Waiting for him to continue, I could hear the wind running through the fir trees at the back of his land, sounding like a giant combs sweeping back some troublesome hair.  When Bernie didn’t say any more, I asked: ‘That’s not all is it?  What was the cost of this arrangement?’

 

Bernie looked up at me and laughed with raised eyebrows. 

 

‘Good question.  Harry’d be proud.  You’re right, of course.  There is always a price.  In this case, I was banned from returning to Vietnam as the guy had connections in the government.  That wasn’t too painful, however, and as part of the deal with the embassy, our government asked me to quietly monitor paedophilia.  So I received some small compensation for lost business opportunities by way of an early pension.  Like I said, this is for your background only.’

 

‘So as well as following the gold market…’ Diana said. 

 

‘In the early days, I used to use my contacts during business trips into Asia.  Produce a dossier once a year and that’d be it.  Keep an eye out for our nationals indulging themselves.  I once sat next to a former Qantas pilot on a flight to Bangkok.  He was off to Vietnam and was happily extolling the virtues of villagers who would happily present them with a child bride.  Now, of course, with the internet, all that changed.’ 

 

‘I bet,’ I said, a little too sharply.  ‘Does Harry know about any of this?’ 

 

‘Of course.’ 

 

‘But you swore him to the old boys’ secret?’ 

 

It was Bernie’s turn to shrug.  ‘Good man your dad.’

 

Diana looked at me quizzically, and then shook her head. 

 

‘Sorry to ask, but what has all this got to do with Mayor Brand’s killing?  Was he mixed up in all this sort of thing?’

 

‘I haven’t quite been able to make that connection but we were close to it when he died.’

 

‘We?’ I asked. ‘You mean you and Brand?’ 

 

‘I suppose I do.  When I read about plans to expand wash and wank alley, I thought I should have a quiet word with him.’

 

‘Hang on, can you take that back a bit please Bernie?’ I said, holding up my hand.

 

‘Oh, sure, I thought I should have a quiet word with him and…’

 

‘No just before that.  You mentioned ‘wash and wank alley’.  Where’d that come from?’

 

‘I don’t know.  It’d just come up in chatter I’d been getting and some of the links were suspicious, so I thought I’d see him on the quiet.’

 

‘You haven’t been talking to George Joseph, have you?’

 

‘No, no,’ Bernie rumbled, a line of his slick hair falling slightly ajar. ‘Look, I’ve said too much already, and this is for your information only.  For your background.’

 

I swore and said ‘Bernie, this is infuriating, are we on the right track or not?’

 

‘Steady old chap, now you’re starting to sound like Harry.  Put it like this: why would George Joseph be worried about the expansion of wash and wank alley?’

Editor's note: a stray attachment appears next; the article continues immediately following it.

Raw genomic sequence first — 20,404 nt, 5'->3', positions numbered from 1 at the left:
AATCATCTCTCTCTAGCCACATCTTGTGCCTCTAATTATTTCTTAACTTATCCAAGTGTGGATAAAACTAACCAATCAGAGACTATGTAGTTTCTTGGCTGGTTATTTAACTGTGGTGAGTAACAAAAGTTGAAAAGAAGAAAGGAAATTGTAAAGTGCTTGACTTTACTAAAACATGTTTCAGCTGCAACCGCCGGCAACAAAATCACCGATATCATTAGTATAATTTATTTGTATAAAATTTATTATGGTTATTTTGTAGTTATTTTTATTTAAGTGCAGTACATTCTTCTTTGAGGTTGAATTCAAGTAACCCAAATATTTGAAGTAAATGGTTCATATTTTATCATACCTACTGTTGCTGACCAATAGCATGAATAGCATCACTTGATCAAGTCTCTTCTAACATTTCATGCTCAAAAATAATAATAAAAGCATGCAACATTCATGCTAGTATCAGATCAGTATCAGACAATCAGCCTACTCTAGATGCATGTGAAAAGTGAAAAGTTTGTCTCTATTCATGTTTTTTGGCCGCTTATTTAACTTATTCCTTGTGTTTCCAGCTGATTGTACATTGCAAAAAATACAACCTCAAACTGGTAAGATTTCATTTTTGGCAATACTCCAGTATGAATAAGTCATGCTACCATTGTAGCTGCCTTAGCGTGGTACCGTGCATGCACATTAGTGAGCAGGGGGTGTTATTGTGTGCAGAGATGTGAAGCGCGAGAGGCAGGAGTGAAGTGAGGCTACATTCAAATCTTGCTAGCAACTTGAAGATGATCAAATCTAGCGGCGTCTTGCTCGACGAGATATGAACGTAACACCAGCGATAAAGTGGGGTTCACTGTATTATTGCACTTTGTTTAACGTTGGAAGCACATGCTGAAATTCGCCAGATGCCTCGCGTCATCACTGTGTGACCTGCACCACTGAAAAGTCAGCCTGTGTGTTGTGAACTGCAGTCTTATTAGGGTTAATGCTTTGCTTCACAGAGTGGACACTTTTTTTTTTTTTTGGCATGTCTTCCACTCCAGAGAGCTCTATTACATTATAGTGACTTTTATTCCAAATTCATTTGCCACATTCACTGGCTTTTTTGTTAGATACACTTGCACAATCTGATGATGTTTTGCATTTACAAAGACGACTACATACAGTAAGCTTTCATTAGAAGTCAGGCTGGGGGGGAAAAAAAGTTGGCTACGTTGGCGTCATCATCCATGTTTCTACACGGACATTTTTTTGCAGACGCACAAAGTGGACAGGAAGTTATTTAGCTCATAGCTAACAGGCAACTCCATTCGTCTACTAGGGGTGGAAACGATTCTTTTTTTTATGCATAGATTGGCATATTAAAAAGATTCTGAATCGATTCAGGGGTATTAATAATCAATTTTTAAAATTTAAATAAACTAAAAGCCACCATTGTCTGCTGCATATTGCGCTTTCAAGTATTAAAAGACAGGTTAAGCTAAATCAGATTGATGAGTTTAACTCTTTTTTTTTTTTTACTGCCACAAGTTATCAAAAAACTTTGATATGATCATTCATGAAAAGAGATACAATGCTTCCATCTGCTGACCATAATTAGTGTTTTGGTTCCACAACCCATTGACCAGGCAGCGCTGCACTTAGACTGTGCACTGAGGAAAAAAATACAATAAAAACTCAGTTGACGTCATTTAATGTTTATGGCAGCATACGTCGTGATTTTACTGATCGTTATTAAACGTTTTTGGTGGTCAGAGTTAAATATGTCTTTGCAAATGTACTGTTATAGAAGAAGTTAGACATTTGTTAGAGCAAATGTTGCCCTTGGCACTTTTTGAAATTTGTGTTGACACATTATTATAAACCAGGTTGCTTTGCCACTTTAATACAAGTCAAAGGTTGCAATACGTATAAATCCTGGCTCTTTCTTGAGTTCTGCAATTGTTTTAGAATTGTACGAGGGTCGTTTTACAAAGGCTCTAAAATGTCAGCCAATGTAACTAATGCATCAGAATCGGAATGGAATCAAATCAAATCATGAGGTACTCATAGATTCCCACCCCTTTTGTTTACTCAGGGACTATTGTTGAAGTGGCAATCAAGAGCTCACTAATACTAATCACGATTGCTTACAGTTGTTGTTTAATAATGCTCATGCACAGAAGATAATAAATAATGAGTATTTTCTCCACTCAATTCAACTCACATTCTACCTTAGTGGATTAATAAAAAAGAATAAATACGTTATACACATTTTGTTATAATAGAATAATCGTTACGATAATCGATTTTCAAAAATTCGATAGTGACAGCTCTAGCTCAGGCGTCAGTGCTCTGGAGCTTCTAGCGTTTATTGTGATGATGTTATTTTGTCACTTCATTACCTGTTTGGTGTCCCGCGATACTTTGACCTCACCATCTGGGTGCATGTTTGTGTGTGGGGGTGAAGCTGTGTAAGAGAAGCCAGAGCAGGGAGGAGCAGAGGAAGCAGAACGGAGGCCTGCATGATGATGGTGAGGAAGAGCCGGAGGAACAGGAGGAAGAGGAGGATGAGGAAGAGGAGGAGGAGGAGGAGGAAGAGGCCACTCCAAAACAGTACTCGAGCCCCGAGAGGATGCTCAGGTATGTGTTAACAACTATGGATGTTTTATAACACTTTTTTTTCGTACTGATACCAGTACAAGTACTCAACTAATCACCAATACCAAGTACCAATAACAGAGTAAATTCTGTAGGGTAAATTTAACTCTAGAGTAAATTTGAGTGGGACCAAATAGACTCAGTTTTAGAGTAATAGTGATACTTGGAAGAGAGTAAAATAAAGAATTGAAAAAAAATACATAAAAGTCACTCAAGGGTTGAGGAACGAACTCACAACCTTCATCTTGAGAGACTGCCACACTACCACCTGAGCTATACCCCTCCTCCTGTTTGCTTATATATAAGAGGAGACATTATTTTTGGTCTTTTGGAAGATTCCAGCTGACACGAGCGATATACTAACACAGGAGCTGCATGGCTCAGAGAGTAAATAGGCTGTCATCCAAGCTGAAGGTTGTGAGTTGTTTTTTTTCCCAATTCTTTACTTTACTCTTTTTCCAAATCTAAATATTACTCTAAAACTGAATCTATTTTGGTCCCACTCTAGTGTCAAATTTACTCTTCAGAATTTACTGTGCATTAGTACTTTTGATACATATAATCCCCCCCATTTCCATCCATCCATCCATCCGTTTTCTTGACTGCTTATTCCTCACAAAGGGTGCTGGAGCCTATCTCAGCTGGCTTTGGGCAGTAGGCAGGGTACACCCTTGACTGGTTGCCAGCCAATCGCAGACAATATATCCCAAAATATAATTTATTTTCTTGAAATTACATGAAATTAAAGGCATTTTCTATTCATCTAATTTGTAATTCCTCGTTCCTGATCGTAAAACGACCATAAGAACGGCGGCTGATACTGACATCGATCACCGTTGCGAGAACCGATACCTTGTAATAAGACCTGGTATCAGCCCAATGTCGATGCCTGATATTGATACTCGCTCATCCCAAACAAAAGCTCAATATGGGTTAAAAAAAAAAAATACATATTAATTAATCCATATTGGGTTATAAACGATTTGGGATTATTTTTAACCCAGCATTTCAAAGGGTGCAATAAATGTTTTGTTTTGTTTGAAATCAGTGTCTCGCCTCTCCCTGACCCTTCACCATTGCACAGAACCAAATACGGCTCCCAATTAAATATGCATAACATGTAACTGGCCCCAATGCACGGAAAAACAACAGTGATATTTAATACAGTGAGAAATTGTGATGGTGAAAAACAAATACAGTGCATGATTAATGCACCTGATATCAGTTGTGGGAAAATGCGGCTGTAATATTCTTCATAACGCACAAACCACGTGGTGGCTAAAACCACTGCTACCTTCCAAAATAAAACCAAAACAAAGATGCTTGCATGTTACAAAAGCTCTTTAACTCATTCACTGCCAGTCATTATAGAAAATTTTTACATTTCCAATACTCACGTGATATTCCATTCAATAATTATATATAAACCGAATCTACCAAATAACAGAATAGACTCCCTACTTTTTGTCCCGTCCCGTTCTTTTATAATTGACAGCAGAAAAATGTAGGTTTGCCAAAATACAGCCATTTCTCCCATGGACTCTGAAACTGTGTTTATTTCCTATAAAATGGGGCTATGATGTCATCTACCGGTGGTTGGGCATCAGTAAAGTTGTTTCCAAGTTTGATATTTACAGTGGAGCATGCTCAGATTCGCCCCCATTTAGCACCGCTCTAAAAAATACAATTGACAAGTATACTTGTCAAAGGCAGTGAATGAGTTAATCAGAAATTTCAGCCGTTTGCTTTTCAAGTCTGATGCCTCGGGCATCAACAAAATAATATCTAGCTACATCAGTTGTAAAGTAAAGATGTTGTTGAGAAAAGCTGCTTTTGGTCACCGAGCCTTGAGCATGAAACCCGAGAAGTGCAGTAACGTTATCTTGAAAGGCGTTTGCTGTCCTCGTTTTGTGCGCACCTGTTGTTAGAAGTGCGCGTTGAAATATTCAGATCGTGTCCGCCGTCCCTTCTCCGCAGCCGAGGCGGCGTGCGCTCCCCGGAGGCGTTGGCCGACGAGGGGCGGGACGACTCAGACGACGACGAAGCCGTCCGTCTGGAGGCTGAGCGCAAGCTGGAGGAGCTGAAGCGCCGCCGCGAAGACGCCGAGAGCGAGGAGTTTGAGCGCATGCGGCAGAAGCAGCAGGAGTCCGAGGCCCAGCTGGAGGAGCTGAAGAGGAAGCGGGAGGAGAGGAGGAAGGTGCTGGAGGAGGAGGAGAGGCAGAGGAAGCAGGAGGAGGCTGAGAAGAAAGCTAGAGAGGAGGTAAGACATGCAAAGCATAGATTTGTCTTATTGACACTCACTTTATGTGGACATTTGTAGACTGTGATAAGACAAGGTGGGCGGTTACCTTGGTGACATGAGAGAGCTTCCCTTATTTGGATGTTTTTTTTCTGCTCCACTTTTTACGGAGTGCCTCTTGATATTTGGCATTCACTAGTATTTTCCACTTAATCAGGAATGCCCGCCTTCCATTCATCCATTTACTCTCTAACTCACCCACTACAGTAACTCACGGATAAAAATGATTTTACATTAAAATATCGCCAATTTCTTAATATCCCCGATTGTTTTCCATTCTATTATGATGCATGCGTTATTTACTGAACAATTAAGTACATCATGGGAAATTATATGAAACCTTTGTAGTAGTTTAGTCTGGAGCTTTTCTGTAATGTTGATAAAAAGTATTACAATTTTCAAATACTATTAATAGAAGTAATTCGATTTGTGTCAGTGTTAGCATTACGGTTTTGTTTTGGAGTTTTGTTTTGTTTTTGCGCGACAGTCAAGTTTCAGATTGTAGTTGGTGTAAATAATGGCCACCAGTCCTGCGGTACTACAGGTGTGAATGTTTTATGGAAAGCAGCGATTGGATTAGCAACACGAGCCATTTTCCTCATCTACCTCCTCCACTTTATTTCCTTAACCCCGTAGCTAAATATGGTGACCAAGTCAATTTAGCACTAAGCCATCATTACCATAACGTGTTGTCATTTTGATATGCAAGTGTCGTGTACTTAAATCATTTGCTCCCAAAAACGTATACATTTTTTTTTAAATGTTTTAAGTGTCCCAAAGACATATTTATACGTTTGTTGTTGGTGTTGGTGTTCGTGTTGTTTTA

Diana and I looked at each other.  ‘Do you mean he’s into prostitution as well as drugs?’ Diana asked.

 

Bernie looked over at his screen.  ‘Oh, ah, the numbers are changing.  One thing I’ve learnt from the financial markets is that you have to look at commodities from all angles.  Push, pull; supply and demand; new entrants.  That sort of thing.’

 

He started tapping and scrolling.  I knew we had lost him then.

 

‘Well, thanks a lot Bernie, we’ll be going,’ Diana said.

 

He waved at us without looking and said: ‘Sure, sure, come back to me if you have any queries.’

 

Diana started to leave but I stood there with my eyes slightly shut and a bit of a grimace on my face.

 

‘Bill,’ Bernie said.  He had turned to look up at me.  ‘I know this business isn’t really your thing.  You’d probably sooner be out there,’ he said, gesturing with his head to the sea, ‘but what we are talking about is important to this place and these people.  Say hi to Harry.’

 

‘Bill,’ Diana called quietly, ‘come on.  Let’s go back to the office.’

 

After a moment, I said: ‘Thanks Bernie.  I might need to come back to you, alright?’

 

Bernie nodded, looked at Diana and said, ‘It’s been a pleasure,’ and focused on the screen.

BOOK DETAILS

 

The Last Newspaper in the World

By Mick Stone

 

Published by BMS Books

An imprint of Business Media Services Ltd

 

Publication Details:

The Last Newspaper in the World

Copyright © 2012 Mick Stone

All rights reserved.

ISBN: 978-0-473-23249-8

ISBN-13:978-0-473-232250-4

 

Published in Kindle by:

BMS Books an imprint of

Business Media Services Ltd

www.bms.co.nz

 

For further information on rights, contact:

ms@bms.co.nz